The FIFA Council will meet at the beginning of 2024 and could approve new procedures
The Spanish newspaper “Marca” reported on Saturday that the next meeting of the International Football Association Board (IFAB), scheduled to be held at the beginning of 2024, may approve new football rules, some of which may enter into force in the 2024/25 season. .
On the table of the body that regulates football rules is temporary expulsion and punishment for players who approach the referee, with the exception of the captain, as well as the issue of offside, what is called “Wenger’s Law.” The latter allows the attacker to be in front of the defender, as long as the last part of his body is in “contact” with the opponent.
It is a procedure that is being tested in youth leagues in Sweden and Italy and which Arsene Wenger himself explained in an interview with registerin 2021. “With VAR detecting minimal infringements, the striker’s benefit of doubt has disappeared – and that has a reason. We want a fair rule. If a player is three centimeters offside during the build-up of play and many things happen until a goal is scored, is it fair Dismissing this goal? If a player was two centimeters offside because he had wider shoulders than the opponent, did he really have the offside advantage to score? I think everyone and I agree that this is not the case. That’s why we test what we call the “daylight rule” for offside, Which means that there has to be a certain amount of space between the players for the position to be considered offside. This could also be an evolution. Previously, the striker had to be behind the opponent, then he had to be in the line and now we are thinking of changing so that “There is only offside if a body part can score a goal if it is ahead of the opponent. The second and last defender.”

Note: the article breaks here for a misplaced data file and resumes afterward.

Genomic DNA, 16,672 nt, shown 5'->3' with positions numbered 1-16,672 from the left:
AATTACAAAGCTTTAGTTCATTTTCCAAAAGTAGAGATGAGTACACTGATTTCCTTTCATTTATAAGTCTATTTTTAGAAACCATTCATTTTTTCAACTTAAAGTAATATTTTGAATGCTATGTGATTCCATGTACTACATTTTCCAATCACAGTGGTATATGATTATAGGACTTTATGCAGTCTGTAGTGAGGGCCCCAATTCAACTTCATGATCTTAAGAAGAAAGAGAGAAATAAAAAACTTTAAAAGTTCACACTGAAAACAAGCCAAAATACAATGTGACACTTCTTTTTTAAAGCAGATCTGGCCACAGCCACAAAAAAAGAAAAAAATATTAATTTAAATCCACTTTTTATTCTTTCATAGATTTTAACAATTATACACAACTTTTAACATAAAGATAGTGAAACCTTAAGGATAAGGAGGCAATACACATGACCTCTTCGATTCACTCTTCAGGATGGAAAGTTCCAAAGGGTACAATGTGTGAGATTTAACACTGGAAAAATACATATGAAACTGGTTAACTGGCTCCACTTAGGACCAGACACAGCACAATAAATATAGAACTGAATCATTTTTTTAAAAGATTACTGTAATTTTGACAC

The newspaper “Marca” explained that the results of the tests were satisfactory and the change would ultimately lead to favoring more attacking football and thus the spectacle.
Another aspect concerns temporary expulsion, a procedure that has been tested at youth, veterans and modified football levels. They last between 10 and 15 percent of playing time and are intended to deter bad behavior on the field.
Loss of playing time is another issue that concerns the football world. The option of stopping the clock has already been ignored, but the International Football Association Board is looking for a formula that could be effective in this aspect.
Written by Isabelle Dantas
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